The energy company, which has seen a profit decline in its core refining business, is diversifying by investing more in its higher-margin midstream and chemical businesses.
This year, Phillips 66 and its joint ventures will spend $4.6 billion in capital expenditures, primarily to expand the company's midstream and chemical businesses, both of which posted higher earnings last year. Midstream is the business of transporting and processing oil.
Phillips 66's expansion in the higher margin operations will likely boost the company's profits, and investors are optimistic, as the company's shares have rise 25% over the past 52 weeks. They were recently trading at $77.82, up 26 cents.
The stock trades at 13.1 times trailing earnings, close to its highest level ever. But then again, this stock comes with just two years of trading history and is priced much lower than the industry average of 30.6 times trailing earnings, according to data compiled by Thomson Reuters.
Phillips 66 operates 15 refineries, including 11 in the U.S. About 55% of the company's refining capacity lies in the Mid-Continent and the U.S. Gulf Coast, where the refineries can tap into unconventional fuels. Seven refineries are located in coastal areas that allows the company to capture higher prices in the international markets.
But Phillips 66's refining segment has lagged its other businesses, which is why it is investing more in its chemical and midstream segments. Last year, chemical earnings rose 19% to $986 million and midstream earnings rose nine-fold to $469 million. Earnings in the much larger refining segment fell 43% to $1.8 billion. Phillips also has a marketing segment.
Phillips 66's midstream segment includes a 50% interest in DCP Midstream (DPM) and its oil transportation-focused master limited partnership, or MLP, Phillips 66 Partners (PSXP). The chemical segment is almost entirely represented by the Chevron Phillips Chemical Co., also called CPChem.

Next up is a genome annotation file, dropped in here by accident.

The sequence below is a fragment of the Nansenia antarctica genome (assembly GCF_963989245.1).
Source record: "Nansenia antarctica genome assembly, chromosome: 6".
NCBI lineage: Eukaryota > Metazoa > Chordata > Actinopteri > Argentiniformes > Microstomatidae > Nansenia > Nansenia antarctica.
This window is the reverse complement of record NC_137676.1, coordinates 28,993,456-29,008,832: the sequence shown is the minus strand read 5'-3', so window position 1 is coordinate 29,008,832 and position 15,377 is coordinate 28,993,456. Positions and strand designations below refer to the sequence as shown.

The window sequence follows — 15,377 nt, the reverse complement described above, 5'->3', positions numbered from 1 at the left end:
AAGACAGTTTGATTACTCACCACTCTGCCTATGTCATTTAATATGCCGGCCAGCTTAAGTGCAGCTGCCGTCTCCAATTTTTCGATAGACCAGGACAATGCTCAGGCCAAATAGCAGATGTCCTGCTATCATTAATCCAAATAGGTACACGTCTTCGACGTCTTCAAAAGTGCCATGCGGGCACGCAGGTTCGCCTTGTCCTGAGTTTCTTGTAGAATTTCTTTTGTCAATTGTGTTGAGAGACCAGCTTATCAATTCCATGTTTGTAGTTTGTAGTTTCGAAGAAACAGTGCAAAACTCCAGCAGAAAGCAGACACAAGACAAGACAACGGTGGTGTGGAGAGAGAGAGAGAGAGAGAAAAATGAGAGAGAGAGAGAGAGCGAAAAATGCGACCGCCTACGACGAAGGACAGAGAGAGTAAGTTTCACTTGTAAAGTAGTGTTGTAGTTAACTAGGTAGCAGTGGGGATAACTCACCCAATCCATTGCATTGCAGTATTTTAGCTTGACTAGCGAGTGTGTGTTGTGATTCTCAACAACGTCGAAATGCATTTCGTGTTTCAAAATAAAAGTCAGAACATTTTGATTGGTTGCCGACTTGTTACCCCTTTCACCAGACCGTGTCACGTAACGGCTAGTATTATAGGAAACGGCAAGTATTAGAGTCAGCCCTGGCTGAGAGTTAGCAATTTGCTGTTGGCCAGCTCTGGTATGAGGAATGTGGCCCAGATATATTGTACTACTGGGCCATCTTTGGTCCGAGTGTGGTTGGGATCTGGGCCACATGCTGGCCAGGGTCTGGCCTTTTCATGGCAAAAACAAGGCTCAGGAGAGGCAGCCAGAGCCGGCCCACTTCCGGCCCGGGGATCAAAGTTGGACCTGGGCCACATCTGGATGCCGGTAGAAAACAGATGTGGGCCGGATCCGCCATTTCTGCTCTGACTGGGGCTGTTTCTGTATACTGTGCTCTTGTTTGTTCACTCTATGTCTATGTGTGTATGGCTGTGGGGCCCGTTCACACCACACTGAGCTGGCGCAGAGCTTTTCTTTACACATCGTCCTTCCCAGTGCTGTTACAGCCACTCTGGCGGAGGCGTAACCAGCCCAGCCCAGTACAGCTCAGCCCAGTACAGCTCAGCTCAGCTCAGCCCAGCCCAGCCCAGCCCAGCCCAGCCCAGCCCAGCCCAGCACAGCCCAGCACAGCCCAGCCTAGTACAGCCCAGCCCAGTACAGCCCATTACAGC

Last year, CPChem had a profit margin of 20%, while midstream's margins were 8.5%. The refining unit's margins were 3.5%.
Phillips 66 has allocated about 52% of this year's capital budget of $2.7 billion to its midstream segment. That excludes investments by DCP Midstream, its limited partnership and other joint ventures that fund their own capital programs. It is investing money in its terminals and processing plants on the Gulf Coast.
The company is also moving $700 million in assets, known as a dropdown, to Phillips 66 Partners. By putting assets in an MLP, Phillips 66 will get tax advantages as well as a cash infusion that it can use to expand its midstream business.
Meanwhile, CPChem, which has already built five big projects in the Middle East, has now turned toward the Gulf Coast. The chemical business will spend $6.5 billion to expand its capacity by 25% over the next four years.
Phillips 66 is funding some of its expansion through asset sales. Last year, Phillips 66 sold $1.2 billion worth of assets, an increase from $286 million in 2012. Management has said that when it comes to refineries that are performing poorly, the company will "either get those out of the portfolio" or work to improve their performance.
At the time of publication, the author held no positions in any of the stocks mentioned.
This article represents the opinion of a contributor and not necessarily that of TheStreet or its editorial staff.